Jack Cheng  /  Updates

Maxing out Your Triangle

November 17, 2008

I find that most people take on new jobs, projects and hobbies for three reasons:

  1. To learn something new
  2. To pay the bills
  3. Because they love doing it

These three things fulfill some of our very basic needs — they give us stability, excitement, ways to contribute and opportunities to grow. If you’re with me so far, then allow me to present exhibit A, the love-growth-cash triangle:

blank love-growth-cash triangle

Here’s where some common activities could fall on our chart:

entry-level job, shit job that pays the rent, hobby plotted on triangle

Some people might ascribe to the philosophy that it’s okay to be at a well-paid-yet-crappy day job and use the remaining time and money enjoying your hobbies. I disagree. Here’s why — if you combine the two triangles, you get the following:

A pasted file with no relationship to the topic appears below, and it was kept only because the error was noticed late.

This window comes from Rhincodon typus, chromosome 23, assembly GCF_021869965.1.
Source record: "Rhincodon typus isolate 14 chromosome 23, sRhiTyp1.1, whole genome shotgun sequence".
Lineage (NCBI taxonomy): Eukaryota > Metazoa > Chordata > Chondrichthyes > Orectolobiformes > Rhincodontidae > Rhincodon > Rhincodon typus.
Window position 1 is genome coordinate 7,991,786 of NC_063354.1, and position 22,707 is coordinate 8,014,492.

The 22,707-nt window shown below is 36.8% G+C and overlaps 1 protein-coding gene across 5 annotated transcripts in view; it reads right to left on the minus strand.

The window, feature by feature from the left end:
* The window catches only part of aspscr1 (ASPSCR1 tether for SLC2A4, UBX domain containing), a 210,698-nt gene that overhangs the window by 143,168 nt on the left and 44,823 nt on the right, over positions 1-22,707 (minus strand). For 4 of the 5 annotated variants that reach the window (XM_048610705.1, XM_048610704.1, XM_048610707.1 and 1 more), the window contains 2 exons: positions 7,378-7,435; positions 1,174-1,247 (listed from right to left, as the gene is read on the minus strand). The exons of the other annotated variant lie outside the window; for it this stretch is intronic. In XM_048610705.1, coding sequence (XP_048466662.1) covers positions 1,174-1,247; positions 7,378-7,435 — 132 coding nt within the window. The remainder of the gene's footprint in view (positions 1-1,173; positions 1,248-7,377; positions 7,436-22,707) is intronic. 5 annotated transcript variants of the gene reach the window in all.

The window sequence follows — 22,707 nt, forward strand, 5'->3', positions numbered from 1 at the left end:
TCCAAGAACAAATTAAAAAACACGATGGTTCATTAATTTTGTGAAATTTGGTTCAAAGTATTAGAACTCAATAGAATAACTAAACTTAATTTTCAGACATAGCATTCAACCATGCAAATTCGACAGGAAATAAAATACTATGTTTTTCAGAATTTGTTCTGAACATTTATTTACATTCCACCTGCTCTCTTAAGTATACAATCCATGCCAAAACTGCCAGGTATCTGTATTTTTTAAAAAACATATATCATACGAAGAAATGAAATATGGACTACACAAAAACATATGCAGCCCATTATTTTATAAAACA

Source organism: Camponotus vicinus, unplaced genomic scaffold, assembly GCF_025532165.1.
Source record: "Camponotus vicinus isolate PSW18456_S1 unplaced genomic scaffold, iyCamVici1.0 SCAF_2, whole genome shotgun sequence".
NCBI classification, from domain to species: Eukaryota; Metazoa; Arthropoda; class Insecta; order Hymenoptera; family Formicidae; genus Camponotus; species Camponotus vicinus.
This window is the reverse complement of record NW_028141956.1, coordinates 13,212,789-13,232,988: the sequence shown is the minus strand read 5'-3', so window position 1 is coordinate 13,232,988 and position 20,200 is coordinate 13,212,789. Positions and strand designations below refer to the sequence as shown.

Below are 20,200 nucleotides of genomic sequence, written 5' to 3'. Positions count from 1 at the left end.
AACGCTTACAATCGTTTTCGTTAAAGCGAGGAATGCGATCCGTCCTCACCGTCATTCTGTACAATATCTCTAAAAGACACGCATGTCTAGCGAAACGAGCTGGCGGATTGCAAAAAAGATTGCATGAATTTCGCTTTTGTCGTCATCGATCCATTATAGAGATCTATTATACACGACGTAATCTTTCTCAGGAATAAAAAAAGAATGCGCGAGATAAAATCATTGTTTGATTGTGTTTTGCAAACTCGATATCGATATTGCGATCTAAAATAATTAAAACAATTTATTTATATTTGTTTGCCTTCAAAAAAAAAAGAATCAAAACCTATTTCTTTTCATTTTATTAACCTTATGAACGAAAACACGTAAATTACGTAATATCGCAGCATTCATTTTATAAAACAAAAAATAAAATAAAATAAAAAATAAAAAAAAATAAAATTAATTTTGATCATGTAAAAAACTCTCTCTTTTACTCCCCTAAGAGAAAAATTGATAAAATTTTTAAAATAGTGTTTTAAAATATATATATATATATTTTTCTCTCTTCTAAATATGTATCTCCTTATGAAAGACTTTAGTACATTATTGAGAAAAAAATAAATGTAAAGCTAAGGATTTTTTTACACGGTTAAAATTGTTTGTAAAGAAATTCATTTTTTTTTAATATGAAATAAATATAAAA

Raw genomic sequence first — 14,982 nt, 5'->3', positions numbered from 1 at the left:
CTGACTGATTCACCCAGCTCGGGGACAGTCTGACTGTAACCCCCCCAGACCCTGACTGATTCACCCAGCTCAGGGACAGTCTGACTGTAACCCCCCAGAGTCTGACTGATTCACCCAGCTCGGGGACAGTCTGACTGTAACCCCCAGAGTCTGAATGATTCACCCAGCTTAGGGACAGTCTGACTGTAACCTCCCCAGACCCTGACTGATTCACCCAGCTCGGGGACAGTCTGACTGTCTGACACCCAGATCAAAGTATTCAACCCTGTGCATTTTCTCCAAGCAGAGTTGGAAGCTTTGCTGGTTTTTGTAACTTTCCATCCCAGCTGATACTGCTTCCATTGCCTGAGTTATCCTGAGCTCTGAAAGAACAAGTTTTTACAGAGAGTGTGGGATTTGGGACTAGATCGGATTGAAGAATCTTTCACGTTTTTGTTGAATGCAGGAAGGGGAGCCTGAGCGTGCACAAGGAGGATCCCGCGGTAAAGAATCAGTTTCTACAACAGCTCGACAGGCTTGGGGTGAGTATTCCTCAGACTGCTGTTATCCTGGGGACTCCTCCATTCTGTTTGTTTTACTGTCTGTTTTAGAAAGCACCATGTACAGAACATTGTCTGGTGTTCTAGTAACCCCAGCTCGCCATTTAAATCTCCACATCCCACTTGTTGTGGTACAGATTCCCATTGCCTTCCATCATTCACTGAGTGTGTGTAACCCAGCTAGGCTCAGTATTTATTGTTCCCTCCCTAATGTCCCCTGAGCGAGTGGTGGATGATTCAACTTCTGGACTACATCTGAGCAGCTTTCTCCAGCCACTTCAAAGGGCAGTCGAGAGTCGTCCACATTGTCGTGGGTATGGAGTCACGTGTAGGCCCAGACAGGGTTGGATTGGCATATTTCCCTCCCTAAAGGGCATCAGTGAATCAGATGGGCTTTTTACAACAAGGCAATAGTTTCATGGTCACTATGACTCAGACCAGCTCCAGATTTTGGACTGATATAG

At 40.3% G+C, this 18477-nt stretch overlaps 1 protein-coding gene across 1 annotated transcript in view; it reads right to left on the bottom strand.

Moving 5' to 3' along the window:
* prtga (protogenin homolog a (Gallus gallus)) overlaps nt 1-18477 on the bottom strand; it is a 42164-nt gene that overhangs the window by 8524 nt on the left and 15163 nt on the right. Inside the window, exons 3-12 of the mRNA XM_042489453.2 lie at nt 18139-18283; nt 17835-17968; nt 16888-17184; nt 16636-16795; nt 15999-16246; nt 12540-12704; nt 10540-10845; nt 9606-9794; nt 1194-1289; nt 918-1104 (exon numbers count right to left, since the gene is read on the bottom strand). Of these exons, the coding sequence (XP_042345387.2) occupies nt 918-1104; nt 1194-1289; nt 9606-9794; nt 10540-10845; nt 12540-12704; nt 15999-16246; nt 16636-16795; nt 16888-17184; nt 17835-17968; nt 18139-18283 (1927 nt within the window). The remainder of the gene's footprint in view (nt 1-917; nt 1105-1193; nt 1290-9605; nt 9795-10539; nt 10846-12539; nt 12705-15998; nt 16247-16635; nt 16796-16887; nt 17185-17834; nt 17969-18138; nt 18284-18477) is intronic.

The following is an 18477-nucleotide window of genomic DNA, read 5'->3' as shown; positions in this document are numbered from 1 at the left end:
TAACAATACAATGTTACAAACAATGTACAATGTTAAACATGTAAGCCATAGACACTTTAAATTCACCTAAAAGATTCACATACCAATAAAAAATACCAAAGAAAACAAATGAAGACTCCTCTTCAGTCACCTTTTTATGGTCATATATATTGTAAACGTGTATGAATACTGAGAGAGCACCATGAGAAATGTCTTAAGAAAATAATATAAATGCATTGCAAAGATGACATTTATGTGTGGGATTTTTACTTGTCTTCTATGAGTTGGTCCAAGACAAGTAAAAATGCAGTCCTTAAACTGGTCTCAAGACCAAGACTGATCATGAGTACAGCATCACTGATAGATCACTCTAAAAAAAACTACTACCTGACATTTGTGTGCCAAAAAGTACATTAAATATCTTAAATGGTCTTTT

overlay of hobby and shit job on triangle

In other words, you end up missing out on pieces of the bigger (triangular) pie. There’s a certain joy that comes from doing what you love, getting compensated for it and constantly learning new things in the process. Your goal should be to maximize each experience and try to cover as many new areas of the bigger triangle as possible.

If you have a shit job, come up with new ways to learn something out of it. If you have a hobby you’re super-excited about, try to turn it into a business. If you’re just starting a new gig, instill it with something you’re passionate about.

max out the triangle!

Do it.

Re-evaluate everything you’re working on. Grab a pen right now and draw a triangle for every job, project and hobby. Take a good hard look at each one. What can you do to get more out of that experience? If it’s not helping you max out the bigger triangle, drop it and find something else to spend your time on.

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Jack Cheng is a Shanghai-born, Michigan-bred, Brooklyn-based writer. Full Bio

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